Becoming a serious writer at the age of 50, Susan Tiberghien, author of One Year to a Writing Life, unleashed her creativity at the right time. We are the benefactors of her sincere efforts to teach us to trust – to trust in writing as a process, a blueprint for finding our way, both in what we desire, and what we want to write.
"If we clear away the clutter, our creativity overflows and touches those around us. … We do this with words, finding our stories in the dark and sharing them in the light," says Tiberghien in her clear, strong way with words.
Are you ready to refine your writing skills, choosing better words, sharpening your revision skills, and opening your creative mind?
In One Year to a Writing Life, you might dive into the section that piques your interest, and enhance your skill at your genre, or begin as many of us do, with journal writing – meaningful journal writing, which Tiberghien calls "the most natural opening into a writing life."
The meticulous organization of One Year to a Writing Life contains a subtle blend of instruction soaked in inspiration. It reveals specific steps in writing a good personal essay, and a clear definition of the elements of a good travel essay. It moves on to fiction, where Tiberghien shares a wealth of strategies for improving stories with clear dialog. She addresses the questions of "How can characters come alive in a fictional landscape?" and "How can this be done in a short story?" And she won't leave your side until you've learned how to study stories and find answers to these questions.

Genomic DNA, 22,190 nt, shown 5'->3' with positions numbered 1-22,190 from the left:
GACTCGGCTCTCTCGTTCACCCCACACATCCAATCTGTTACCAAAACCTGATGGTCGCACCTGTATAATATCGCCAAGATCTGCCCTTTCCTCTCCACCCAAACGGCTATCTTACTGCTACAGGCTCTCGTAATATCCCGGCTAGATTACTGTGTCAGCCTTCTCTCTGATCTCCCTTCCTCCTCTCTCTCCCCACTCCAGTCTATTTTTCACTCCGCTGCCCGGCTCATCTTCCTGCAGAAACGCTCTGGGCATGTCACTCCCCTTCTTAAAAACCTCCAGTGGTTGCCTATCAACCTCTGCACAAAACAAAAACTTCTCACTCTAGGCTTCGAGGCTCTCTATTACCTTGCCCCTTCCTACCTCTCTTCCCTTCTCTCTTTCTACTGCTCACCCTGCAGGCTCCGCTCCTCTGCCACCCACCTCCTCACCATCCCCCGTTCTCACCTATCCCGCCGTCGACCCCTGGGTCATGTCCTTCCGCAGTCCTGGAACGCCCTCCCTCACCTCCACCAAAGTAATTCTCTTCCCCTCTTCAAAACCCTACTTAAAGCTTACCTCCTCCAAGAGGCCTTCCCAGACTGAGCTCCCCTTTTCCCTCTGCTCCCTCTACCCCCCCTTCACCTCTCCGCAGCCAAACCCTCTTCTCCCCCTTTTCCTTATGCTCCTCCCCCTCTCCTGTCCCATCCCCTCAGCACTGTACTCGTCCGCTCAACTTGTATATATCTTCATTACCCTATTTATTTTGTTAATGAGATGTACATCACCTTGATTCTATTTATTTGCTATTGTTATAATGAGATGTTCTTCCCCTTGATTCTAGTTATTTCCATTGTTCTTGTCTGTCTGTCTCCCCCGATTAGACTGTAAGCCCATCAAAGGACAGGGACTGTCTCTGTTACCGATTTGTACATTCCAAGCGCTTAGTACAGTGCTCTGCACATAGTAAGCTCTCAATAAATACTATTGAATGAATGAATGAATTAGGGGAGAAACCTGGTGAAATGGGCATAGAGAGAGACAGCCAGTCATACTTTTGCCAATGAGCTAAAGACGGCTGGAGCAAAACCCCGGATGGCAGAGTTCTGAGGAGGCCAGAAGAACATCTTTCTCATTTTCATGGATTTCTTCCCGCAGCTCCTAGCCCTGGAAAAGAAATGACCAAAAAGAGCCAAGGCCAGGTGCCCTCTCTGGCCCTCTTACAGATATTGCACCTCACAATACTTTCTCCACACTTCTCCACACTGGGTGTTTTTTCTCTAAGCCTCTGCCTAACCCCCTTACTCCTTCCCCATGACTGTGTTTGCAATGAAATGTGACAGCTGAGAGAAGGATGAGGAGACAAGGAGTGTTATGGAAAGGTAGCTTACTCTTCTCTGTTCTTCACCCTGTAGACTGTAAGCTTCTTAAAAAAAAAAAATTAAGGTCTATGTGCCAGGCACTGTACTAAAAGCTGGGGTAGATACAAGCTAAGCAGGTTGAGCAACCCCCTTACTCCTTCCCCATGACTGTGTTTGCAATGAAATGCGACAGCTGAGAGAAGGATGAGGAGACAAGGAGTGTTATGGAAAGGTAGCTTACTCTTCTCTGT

Improving and making our writing marketable requires honing and revising. Tiberghien could deliver an entire seminar based solely on "Lesson Eleven: Rewriting." In it, you don't get away with leisurely reading. You analyze a piece of your own writing, and work through the elements of a checklist, using it as a laser beam to detect weak spots, moving your writing from the personal to the universal.
Tiberghien invites readers to work through One Year to a Writing Life at their own pace. The "year" metaphor can keep you motivated, delving into one chapter each month, or like me, you can buzz through the book and the generous resources, come up for air, and be a better writer, on the fast track.
For the serious writer, Tiberghien puts a lot of energy into her bibliographies, so don't ignore the fine print. There is one bibliography corresponding to works mentioned in each of the 12 lessons, one by author, and another that's a goldmine of selected anthologies and reviews.
If you enjoy writing but desire to go deeper, and be a better, more thoughtful writer, this guide will truly help you reach your core.